- You have never been pregnant before or you had your first baby after age 30
- You are overweight or not exercising regularly
Symptoms of Breast Cancer
It is possible for someone to have breast cancer and not even know it. Women are encouraged to be aware of the way their breasts normally look. If symptoms are present, they may include:
- New lump in the breast or armpit
- Thickening or swelling of part of your breast
- Pulling in of the nipple area
- Pain in any area of the breast
- Change in size or shape of the breast
- Redness or discharge from the nipple
What is Cervical Cancer?
Cervical cancer is a type of cancer that affects the cervix - a narrow area that connects the womb to the vagina (birth canal). Having a Pap test helps to reduce the chances of developing cervical cancer. During a Pap test, a doctor collects a sample of cells from the cervix. These cells are then tested in the laboratory for any abnormal cells. It is recommended that women have screening Pap tests every 3 years from age 21-29 and every 5 years from age 30-65 with an HPV test.
You may be at increased risk for cervical cancer if:
- You smoke
- You have used birth control pills for a long time
- You have had many children
- You have had many sexual partners
- You have a virus called human papilloma virus
Symptoms of Cervical Cancer
It is possible for someone to have cervical cancer and not even know it. However, if symptoms are present, they may include:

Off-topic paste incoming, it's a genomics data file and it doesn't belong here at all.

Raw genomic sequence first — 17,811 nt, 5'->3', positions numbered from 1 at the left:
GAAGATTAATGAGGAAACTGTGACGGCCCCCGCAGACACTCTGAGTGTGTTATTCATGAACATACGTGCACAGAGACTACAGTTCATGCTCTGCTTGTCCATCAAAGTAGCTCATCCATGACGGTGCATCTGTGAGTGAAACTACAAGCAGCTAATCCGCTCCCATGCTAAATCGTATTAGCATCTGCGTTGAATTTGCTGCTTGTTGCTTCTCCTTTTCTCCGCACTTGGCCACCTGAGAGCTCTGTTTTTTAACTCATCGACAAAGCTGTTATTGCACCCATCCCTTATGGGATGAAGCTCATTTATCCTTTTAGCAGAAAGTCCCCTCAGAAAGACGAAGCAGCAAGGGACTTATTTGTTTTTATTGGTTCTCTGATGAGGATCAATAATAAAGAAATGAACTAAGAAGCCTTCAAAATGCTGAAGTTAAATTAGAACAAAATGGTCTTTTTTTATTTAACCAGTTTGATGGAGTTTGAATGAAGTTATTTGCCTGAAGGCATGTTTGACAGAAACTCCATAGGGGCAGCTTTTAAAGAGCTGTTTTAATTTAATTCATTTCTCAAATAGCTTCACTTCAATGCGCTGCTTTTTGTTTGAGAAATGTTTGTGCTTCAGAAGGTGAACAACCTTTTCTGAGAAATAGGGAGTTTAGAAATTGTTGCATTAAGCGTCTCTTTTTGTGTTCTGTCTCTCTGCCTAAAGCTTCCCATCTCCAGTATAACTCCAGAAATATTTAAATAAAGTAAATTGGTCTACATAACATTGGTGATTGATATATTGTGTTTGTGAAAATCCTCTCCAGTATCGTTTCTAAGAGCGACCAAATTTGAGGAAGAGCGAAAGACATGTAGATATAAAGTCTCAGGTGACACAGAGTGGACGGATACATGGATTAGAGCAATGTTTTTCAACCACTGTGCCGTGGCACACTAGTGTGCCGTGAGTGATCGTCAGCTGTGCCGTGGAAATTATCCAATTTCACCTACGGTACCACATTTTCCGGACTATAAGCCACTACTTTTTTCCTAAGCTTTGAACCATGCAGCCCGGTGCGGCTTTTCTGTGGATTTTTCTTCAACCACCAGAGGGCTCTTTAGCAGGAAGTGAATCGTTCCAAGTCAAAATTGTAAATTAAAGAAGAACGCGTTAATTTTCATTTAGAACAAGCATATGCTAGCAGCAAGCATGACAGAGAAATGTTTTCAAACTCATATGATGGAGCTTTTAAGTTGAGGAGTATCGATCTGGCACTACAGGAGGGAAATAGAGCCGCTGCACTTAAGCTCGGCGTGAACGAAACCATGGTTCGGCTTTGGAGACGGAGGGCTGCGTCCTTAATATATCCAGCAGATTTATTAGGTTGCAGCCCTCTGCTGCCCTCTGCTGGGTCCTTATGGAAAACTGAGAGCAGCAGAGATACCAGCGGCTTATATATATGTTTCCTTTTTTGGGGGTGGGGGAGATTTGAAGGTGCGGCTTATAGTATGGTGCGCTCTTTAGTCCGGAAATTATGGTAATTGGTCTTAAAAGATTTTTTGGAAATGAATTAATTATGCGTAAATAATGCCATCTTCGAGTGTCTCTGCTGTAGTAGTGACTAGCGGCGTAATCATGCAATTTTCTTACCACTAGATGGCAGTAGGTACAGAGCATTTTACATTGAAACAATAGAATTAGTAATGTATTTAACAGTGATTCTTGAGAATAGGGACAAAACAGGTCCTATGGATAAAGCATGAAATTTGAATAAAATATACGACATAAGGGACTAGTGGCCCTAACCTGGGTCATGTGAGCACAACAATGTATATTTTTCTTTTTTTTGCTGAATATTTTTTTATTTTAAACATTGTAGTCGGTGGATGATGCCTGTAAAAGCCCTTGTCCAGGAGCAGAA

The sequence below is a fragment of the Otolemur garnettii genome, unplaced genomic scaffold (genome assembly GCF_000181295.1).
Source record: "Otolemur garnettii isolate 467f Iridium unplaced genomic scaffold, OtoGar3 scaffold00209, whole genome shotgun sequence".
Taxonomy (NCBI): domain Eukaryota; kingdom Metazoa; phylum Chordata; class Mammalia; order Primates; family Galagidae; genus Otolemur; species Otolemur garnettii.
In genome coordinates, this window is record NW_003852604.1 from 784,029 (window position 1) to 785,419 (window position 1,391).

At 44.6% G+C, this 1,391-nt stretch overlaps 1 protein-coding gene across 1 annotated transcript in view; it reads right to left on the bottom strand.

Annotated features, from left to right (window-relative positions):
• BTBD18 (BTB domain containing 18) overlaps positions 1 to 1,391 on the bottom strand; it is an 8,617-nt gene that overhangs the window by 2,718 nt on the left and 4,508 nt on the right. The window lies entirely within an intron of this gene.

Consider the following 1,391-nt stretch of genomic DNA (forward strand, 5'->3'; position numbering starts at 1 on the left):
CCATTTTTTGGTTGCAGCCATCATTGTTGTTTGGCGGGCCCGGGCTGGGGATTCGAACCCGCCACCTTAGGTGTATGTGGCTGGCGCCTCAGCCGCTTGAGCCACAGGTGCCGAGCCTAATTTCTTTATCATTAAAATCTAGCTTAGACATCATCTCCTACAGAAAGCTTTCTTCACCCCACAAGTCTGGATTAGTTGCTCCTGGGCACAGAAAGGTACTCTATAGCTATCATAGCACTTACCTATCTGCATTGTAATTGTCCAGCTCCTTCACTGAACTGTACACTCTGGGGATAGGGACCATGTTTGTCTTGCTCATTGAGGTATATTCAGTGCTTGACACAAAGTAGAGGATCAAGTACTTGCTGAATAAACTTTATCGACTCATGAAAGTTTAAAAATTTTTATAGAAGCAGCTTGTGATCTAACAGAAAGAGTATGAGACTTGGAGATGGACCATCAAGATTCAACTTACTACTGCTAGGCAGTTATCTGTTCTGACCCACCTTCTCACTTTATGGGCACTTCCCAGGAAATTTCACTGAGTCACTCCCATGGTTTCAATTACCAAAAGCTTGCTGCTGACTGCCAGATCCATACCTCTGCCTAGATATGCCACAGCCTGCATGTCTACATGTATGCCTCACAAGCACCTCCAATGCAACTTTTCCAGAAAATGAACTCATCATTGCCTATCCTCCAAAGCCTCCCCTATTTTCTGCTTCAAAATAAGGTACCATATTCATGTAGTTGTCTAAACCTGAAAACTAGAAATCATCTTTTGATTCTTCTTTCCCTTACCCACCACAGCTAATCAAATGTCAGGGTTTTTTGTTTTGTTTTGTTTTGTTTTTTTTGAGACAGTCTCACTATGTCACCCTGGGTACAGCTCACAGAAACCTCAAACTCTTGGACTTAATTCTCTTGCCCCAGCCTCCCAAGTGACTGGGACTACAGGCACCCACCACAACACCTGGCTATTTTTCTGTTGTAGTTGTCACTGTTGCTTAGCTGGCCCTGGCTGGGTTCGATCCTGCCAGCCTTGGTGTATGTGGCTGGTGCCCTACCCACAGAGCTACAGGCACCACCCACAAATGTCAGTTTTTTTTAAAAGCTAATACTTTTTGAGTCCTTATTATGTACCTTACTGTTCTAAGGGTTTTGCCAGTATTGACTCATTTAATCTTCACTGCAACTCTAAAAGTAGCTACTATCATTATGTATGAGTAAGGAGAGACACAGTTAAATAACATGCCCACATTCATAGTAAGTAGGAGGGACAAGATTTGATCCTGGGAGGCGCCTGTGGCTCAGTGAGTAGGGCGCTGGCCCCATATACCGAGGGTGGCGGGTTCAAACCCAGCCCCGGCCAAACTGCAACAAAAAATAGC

- Bleeding outside of your usual menstrual period
- Unusual menstrual periods that last longer or are heavier
- Bleeding after menopause, sexual intercourse or pelvic exam
- Vaginal discharge, pelvic pain or pain during sex
Our CPRIT colorectal cancer grant has provided funding for hundreds of colorectal cancer screenings for uninsured Brazos Valley residents, or underserved residents who qualify financially. Our women’s health services grant has also provided hundreds of screening mammograms, clinical breast exams, Pap tests, and additional diagnostics for women in the Brazos Valley who are uninsured and age-eligible for these services. Our C-STEP community health workers work with patients to ensure access and compliance. Navigation and support services are also in place, to assist in locating post-screening services should they be needed. Bilingual physicians and staff are available to all patients.
Texas C-STEP is dependent on referrals to maximize the availability of the free cancer screenings. Patients may be asked to complete a short qualifying application to determine financial need. Patients whose income and assets total up to 250% above federal poverty level may qualify for the free screenings.
For referrals/appointments, contact:
Rebecca 979-436-0453 or Angie 979-436-0443
Texas A&M Physicians Family Medicine Center
2900 E. 29th Street
Bryan, TX 77802
Main number: (979) 776-8440
Se habla Español
Questions to Ask Your Doctor
- What tests would you recommend for me?
- How do I prepare?
- Do I need to change my diet or usual medication schedule?
- What's involved in the process?
- Will it hurt?
- When will I get results?
- Who will do the exam?
- Do I need anyone with me?